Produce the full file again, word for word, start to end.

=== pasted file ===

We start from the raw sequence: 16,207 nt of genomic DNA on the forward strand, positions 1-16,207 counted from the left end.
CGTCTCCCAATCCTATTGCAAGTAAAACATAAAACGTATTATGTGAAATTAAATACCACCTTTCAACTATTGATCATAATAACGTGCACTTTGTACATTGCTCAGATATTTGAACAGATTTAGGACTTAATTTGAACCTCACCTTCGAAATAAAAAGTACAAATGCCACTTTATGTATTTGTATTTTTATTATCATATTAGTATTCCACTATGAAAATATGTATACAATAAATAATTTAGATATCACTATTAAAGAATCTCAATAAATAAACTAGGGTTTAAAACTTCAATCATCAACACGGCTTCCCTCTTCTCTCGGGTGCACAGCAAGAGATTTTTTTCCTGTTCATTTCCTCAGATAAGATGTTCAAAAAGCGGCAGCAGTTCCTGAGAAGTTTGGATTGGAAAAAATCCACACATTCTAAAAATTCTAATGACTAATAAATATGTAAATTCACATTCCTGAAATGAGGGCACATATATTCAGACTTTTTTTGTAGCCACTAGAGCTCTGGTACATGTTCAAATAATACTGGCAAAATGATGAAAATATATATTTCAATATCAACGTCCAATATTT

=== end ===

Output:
We start from the raw sequence: 16,207 nt of genomic DNA on the forward strand, positions 1-16,207 counted from the left end.
CGTCTCCCAATCCTATTGCAAGTAAAACATAAAACGTATTATGTGAAATTAAATACCACCTTTCAACTATTGATCATAATAACGTGCACTTTGTACATTGCTCAGATATTTGAACAGATTTAGGACTTAATTTGAACCTCACCTTCGAAATAAAAAGTACAAATGCCACTTTATGTATTTGTATTTTTATTATCATATTAGTATTCCACTATGAAAATATGTATACAATAAATAATTTAGATATCACTATTAAAGAATCTCAATAAATAAACTAGGGTTTAAAACTTCAATCATCAACACGGCTTCCCTCTTCTCTCGGGTGCACAGCAAGAGATTTTTTTCCTGTTCATTTCCTCAGATAAGATGTTCAAAAAGCGGCAGCAGTTCCTGAGAAGTTTGGATTGGAAAAAATCCACACATTCTAAAAATTCTAATGACTAATAAATATGTAAATTCACATTCCTGAAATGAGGGCACATATATTCAGACTTTTTTTGTAGCCACTAGAGCTCTGGTACATGTTCAAATAATACTGGCAAAATGATGAAAATATATATTTCAATATCAACGTCCAATATTT